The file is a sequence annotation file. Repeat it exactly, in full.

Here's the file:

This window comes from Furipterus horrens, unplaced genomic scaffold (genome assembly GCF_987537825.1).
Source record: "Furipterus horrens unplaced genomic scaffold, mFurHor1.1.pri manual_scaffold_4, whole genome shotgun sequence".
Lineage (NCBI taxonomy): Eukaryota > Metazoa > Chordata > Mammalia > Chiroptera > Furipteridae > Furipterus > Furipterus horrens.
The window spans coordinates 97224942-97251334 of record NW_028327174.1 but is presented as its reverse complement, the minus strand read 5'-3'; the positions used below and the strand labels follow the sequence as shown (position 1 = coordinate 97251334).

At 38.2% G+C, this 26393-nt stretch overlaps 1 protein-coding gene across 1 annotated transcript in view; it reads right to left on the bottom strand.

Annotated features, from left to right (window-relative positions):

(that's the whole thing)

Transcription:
This window comes from Furipterus horrens, unplaced genomic scaffold (genome assembly GCF_987537825.1).
Source record: "Furipterus horrens unplaced genomic scaffold, mFurHor1.1.pri manual_scaffold_4, whole genome shotgun sequence".
Lineage (NCBI taxonomy): Eukaryota > Metazoa > Chordata > Mammalia > Chiroptera > Furipteridae > Furipterus > Furipterus horrens.
The window spans coordinates 97224942-97251334 of record NW_028327174.1 but is presented as its reverse complement, the minus strand read 5'-3'; the positions used below and the strand labels follow the sequence as shown (position 1 = coordinate 97251334).

At 38.2% G+C, this 26393-nt stretch overlaps 1 protein-coding gene across 1 annotated transcript in view; it reads right to left on the bottom strand.

Annotated features, from left to right (window-relative positions):